• You live longer than 10 years.
  • The money you receive beyond that 10-year life expectancy will be taxed as income.

If you withdraw money from your annuity before you turn 59 ½, you may owe a 10% penalty on the taxable portion of the withdrawal. After that age, taking your withdrawal as a lump sum rather than an income stream will trigger the tax on your earnings. You’ll have to pay income taxes that year on the entire taxable portion of the funds. If it’s a qualified annuity (IRA), you will pay taxes on the full withdrawal amount. If it is non-qualified, you will pay income taxes on the earnings only.

Last-In-First-Out Tax Rules:

Non-qualified annuity withdrawals use last-in-first-out (LIFO) tax rules, which dictate that earnings are taxed first. Consequently, tax liability tends to be higher in the early years of annuity ownership. Once the amount withdrawn exceeds the amount of earnings, subsequent withdrawal amounts are considered a tax-exempt return on your principal.

Simple Example:
  • You invested $100,000 in an annuity that grew to $150,000, your gains would be $50,000.
  • If you then began making withdrawals from that annuity after age 59 ½, all withdrawn funds up to $50,000 would be subject to income tax.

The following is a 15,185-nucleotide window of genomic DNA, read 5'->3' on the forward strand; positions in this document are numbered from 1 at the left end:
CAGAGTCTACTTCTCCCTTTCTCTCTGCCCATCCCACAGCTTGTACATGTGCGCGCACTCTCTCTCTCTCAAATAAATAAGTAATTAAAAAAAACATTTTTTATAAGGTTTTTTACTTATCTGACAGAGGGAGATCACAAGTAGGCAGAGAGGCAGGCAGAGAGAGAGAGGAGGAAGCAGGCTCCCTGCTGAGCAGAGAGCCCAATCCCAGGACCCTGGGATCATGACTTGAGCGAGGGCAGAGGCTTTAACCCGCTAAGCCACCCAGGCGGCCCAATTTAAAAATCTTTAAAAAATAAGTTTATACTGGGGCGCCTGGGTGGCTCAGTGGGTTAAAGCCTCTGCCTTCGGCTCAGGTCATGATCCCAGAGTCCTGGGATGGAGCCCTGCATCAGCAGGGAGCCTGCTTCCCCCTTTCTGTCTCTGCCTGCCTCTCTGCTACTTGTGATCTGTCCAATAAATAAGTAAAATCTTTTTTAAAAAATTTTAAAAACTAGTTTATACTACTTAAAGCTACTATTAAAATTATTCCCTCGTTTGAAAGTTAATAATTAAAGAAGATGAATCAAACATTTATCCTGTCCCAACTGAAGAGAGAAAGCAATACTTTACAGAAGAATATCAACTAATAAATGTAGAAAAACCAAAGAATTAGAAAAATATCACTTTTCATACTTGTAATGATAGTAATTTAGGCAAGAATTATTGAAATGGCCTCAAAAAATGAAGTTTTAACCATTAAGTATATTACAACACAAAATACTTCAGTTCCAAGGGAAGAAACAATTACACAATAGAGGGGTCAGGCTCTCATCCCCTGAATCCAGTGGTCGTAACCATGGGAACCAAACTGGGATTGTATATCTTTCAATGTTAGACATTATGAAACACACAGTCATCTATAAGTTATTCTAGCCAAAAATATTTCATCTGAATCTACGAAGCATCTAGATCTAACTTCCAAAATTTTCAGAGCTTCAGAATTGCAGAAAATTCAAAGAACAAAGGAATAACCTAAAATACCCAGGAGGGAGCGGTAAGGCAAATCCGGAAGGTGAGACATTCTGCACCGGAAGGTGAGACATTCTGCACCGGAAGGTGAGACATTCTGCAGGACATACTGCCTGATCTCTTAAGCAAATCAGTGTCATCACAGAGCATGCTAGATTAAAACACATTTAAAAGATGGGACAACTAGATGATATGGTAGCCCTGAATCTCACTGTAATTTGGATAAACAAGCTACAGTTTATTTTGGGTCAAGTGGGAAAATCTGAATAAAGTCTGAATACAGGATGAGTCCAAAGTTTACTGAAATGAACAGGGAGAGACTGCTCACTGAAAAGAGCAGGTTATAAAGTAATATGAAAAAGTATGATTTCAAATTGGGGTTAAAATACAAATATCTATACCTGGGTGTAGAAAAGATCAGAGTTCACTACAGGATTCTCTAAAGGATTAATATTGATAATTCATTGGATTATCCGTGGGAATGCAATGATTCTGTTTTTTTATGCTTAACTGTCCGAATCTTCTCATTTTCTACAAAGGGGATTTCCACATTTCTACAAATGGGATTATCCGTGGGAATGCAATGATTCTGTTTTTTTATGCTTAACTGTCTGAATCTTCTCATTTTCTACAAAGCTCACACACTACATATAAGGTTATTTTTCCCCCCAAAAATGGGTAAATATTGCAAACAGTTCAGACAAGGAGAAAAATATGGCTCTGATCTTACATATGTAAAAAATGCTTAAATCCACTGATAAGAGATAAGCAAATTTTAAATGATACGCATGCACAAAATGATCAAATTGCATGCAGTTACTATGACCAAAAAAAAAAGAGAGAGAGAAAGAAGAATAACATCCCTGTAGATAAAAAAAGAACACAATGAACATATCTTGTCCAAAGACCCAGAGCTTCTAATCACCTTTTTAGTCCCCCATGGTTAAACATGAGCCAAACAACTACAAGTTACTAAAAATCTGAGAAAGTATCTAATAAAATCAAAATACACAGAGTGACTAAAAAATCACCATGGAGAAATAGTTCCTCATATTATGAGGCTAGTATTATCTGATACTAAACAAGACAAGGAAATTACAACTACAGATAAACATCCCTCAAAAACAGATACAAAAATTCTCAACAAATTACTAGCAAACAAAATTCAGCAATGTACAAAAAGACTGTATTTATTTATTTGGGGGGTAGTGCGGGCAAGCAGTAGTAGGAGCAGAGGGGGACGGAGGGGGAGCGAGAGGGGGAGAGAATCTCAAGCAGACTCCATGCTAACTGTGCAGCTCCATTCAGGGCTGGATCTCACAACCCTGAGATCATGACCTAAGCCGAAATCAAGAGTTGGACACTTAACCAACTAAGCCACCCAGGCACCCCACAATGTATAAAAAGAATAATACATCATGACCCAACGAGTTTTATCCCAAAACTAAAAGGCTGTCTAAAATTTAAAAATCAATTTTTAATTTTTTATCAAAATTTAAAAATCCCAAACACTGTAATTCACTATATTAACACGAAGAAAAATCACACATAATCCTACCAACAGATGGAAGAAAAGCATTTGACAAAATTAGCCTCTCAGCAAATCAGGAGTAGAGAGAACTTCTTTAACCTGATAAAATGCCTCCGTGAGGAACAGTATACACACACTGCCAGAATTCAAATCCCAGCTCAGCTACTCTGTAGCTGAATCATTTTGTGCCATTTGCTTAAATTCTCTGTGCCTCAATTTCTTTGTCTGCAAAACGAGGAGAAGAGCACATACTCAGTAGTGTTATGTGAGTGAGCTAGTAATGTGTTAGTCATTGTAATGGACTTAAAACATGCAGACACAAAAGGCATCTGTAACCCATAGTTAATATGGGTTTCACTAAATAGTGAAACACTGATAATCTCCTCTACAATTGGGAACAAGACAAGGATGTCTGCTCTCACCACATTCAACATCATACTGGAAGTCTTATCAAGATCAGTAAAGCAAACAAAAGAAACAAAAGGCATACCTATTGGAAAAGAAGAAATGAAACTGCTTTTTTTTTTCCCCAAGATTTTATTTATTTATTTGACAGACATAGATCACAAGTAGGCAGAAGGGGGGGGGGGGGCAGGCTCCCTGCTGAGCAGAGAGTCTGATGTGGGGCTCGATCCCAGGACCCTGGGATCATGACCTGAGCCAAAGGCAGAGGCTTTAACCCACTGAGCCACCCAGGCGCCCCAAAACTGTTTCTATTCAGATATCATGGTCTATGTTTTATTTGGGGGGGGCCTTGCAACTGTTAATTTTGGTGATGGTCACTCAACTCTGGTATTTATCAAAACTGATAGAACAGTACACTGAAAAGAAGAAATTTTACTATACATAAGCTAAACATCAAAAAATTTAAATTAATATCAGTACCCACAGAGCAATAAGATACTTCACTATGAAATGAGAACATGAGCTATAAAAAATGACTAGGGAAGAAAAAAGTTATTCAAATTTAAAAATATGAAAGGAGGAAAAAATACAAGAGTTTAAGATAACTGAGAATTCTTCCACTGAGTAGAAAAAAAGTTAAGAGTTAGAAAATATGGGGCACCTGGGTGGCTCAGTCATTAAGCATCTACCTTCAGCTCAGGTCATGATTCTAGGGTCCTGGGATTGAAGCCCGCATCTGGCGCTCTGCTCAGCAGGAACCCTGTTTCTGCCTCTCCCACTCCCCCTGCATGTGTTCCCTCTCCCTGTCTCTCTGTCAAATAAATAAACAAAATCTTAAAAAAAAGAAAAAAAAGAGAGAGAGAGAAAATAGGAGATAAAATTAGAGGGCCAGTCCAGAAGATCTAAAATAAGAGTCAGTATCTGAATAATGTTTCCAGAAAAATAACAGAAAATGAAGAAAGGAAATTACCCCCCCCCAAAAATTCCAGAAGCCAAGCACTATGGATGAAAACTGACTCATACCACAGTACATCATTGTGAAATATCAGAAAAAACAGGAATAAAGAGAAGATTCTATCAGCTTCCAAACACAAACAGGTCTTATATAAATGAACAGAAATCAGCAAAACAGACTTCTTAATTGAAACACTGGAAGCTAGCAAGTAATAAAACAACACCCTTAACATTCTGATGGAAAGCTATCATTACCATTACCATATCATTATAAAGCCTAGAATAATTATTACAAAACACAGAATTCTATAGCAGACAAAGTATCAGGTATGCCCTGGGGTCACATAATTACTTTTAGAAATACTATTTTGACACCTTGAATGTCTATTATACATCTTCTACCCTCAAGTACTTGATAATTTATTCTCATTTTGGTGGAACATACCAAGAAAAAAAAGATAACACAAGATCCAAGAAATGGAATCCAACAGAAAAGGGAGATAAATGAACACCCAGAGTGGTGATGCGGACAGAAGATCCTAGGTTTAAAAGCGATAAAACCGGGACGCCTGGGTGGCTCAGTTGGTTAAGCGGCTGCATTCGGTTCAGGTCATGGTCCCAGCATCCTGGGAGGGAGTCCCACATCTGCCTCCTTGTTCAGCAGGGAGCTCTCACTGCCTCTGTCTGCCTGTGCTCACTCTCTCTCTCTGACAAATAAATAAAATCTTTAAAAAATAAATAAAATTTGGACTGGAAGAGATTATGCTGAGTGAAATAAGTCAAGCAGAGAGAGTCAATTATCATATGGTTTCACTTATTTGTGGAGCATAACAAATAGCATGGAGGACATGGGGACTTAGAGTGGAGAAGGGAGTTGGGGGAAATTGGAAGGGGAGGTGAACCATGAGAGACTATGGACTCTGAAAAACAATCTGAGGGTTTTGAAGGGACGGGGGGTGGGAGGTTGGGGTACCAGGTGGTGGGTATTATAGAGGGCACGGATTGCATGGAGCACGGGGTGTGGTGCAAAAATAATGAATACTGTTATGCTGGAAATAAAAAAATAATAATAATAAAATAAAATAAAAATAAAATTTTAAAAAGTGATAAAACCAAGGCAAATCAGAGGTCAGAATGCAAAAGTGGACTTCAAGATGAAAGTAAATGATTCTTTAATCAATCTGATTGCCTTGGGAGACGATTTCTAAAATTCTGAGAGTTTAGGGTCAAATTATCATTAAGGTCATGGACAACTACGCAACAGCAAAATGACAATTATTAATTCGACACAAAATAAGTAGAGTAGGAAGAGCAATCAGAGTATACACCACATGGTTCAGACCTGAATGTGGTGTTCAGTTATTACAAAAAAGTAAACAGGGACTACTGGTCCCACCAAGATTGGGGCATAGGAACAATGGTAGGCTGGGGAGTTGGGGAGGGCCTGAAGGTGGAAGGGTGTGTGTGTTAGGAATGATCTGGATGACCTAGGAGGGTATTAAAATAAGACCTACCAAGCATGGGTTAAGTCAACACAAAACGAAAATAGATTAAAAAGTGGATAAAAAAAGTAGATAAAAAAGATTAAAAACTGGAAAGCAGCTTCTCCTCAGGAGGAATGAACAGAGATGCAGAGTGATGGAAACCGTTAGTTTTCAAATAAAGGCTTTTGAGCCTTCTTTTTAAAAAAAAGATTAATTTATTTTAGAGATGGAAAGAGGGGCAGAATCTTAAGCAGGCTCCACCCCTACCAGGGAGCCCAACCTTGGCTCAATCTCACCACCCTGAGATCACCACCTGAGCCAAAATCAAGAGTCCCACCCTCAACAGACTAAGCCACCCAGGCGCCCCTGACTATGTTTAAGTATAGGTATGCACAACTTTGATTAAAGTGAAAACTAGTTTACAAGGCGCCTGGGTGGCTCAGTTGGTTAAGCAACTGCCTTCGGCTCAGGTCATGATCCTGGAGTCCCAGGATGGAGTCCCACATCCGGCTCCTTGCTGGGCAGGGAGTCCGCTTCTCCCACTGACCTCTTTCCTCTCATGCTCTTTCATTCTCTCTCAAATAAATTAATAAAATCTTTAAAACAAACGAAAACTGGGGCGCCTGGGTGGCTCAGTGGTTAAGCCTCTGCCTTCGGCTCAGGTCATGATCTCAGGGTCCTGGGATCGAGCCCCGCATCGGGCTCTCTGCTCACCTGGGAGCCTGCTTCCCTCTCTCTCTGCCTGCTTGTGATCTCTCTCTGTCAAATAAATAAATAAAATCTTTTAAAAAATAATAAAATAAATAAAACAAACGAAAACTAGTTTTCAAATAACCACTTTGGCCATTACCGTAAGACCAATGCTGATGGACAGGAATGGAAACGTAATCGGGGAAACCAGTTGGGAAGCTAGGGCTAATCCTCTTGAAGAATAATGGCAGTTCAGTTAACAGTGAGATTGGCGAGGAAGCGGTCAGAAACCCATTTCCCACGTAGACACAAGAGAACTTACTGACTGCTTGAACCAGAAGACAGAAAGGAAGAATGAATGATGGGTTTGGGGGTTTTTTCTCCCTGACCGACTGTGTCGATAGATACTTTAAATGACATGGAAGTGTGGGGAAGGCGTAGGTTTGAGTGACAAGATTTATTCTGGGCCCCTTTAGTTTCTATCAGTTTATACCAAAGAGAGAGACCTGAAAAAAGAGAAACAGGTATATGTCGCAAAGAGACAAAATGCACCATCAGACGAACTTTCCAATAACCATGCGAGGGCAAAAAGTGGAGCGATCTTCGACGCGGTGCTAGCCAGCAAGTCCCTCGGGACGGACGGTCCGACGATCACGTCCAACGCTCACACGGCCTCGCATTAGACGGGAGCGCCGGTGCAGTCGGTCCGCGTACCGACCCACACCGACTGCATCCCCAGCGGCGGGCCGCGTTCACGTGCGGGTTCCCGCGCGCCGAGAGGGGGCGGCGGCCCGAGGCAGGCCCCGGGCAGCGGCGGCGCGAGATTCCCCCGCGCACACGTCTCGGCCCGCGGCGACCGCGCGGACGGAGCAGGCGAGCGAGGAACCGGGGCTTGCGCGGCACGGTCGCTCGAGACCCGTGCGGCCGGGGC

• Since it would be considered a return on your principal, you wouldn’t have to pay taxes on any amount withdrawn after that $50,000.

Roth IRA annuities are funded with after-tax dollars, so the withdrawals are not usually subject to income tax.

  1. See a qualified tax accountant for specifics as to how this relates to your situations.
  2. Then talk to a insurance or financial advisor who understands and actually has ongoing case work with insurance carriers and clients involving annuities.
  3. Ask your advisor for the financials from the insurance carrier as it pertains to the annuity you are considering (are they part of a Private Equity Firm? Where are they investing company risk-pool assets? ).
  4. Fees, fees, fees. All annuities have them, typically starting with a decreasing Surrender Charge Schedule (possibly over 3 to 15 years). Also, annual investment fees and optional rider fees.
  5. Bonuses – Yes, some annuities offer an upfront bonus on your money (possibly 3-9%), tied to a longer Surrender Charge. Not necessarily ‘bad’, or, ‘tricky’. You just need to understand the ground-rules on this option.
  6. Don’t be afraid to ask about the advisor/agent annuity commissions for each annuity recommended.
  7. Every year, the IRS updates Publication 575 to offer guidance on the taxation of distributions from pensions and annuities. The detailed document also explains how to report that income on your tax return. Other topics covered by Publication 575 include information on rolling over certain distributions from one retirement plan to another, how to report disability payments, how to report railroad retirement benefits, and how to determine which part of an annuity payment is tax-free. You can find Publication 575 on the IRS website.